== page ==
Just say no to Frankenfish
Why do people so often want to “improve” something that’s already working just fine? There are many examples of that compulsion throughout human history, but we’re concerned about a new one: genetically modified salmon, also known as “frankenfish.”
It was bad enough dealing with farmed Atlantic salmon, but now the fish-farming industry wants to throw this new freak of manipulated nature onto our plates. We can’t figure out why anyone would want to eat a test-tube fish that combines the genetic material of an Atlantic salmon, a Pacific chinook salmon, and an eel.
Alaska’s congressional delegation — Sens. Lisa Murkowski and Mark Begich, and Rep. Don Young — have signed letters asking the U.S. Food and Drug Administration to reject these fish for consumption by humans.
The FDA is considering an application by Aqua Bounty, Inc., to raise these weird fish in Panama, and then import them to the United States. The genetic manipulation allows these fish to grow faster than real fish, and there is a legitimate concern about how these fish might affect normal fish when they escape.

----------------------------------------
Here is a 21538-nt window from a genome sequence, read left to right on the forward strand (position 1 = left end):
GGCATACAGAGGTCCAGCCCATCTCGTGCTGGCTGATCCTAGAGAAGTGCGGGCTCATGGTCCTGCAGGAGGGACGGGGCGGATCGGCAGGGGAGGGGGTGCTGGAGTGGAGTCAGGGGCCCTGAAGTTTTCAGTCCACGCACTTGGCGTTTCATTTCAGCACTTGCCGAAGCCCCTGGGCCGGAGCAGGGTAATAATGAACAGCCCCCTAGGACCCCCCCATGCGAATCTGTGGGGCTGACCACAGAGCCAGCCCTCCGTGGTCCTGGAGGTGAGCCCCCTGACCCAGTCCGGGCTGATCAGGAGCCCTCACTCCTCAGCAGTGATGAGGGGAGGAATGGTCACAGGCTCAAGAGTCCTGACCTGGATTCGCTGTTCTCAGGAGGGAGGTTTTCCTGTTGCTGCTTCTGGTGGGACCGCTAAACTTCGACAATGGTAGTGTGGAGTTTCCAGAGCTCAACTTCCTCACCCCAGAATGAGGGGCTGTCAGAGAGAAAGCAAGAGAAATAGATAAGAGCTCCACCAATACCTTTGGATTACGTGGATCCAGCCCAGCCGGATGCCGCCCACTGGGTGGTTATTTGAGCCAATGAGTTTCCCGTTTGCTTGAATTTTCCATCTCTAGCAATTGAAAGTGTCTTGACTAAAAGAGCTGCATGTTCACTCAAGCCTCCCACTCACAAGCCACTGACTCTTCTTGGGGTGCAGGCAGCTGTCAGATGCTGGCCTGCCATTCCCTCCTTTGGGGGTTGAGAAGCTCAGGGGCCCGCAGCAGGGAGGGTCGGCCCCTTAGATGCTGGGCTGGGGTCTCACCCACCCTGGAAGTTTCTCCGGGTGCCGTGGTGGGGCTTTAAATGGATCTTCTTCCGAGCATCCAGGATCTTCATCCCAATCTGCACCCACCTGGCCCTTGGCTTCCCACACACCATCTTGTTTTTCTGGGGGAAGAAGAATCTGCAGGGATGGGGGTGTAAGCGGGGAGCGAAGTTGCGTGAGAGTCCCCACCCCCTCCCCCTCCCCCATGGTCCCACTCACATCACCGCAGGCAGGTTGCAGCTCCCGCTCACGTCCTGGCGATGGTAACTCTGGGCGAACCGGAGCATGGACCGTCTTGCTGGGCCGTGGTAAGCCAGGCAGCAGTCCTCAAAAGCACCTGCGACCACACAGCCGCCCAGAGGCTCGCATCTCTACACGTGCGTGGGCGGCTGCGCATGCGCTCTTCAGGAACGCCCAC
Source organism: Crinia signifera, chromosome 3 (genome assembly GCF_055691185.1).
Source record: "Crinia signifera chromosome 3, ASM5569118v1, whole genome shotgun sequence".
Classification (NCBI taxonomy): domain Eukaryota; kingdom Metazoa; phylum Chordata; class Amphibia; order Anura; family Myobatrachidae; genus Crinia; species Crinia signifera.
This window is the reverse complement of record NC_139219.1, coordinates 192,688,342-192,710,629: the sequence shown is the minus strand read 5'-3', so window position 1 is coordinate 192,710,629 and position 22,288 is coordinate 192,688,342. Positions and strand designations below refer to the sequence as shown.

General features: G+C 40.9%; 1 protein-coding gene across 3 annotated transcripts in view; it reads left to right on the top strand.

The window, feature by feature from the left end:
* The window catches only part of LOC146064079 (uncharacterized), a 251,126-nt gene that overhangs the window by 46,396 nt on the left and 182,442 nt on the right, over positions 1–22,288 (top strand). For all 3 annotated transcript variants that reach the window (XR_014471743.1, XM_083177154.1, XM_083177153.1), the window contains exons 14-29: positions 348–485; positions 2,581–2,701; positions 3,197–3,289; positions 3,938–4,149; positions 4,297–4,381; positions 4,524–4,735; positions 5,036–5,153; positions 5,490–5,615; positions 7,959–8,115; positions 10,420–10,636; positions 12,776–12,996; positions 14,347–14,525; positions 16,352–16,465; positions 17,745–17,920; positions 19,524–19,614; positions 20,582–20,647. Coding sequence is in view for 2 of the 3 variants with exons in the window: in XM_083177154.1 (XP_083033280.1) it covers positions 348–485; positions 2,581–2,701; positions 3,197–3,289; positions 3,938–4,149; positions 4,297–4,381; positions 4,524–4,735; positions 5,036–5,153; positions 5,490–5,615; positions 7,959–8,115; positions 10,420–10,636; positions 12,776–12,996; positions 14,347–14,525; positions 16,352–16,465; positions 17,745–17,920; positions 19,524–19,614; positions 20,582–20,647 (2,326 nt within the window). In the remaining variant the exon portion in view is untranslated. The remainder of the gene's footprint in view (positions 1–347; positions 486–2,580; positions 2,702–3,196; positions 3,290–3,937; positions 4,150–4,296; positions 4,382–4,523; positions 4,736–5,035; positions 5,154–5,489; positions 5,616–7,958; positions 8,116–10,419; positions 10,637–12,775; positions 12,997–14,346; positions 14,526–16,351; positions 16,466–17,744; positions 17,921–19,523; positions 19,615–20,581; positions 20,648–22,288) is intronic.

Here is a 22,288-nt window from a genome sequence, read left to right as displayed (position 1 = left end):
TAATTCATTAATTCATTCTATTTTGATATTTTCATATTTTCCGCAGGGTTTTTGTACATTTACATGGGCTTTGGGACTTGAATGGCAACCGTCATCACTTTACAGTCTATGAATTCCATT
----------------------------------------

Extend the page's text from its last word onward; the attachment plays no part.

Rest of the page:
The freaky fish also could hurt the market for wild salmon, especially if it’s carried in stores without labels.
A total of eight U.S. senators and 15 representatives signed letters opposing FDA approval of frankenfish. We’d like to sign on, too.
Just because we have the technology, it doesn’t mean we should cut and paste genetic material willy-nilly in hopes of building a perfect salmon. We already have the perfect salmon, after all. It’s been proven over and over that wild Pacific salmon — Alaska salmon, to be specific — is the healthiest, tastiest fish humans can eat. Don’t mess with a good thing.
— Ketchikan Daily News, July 18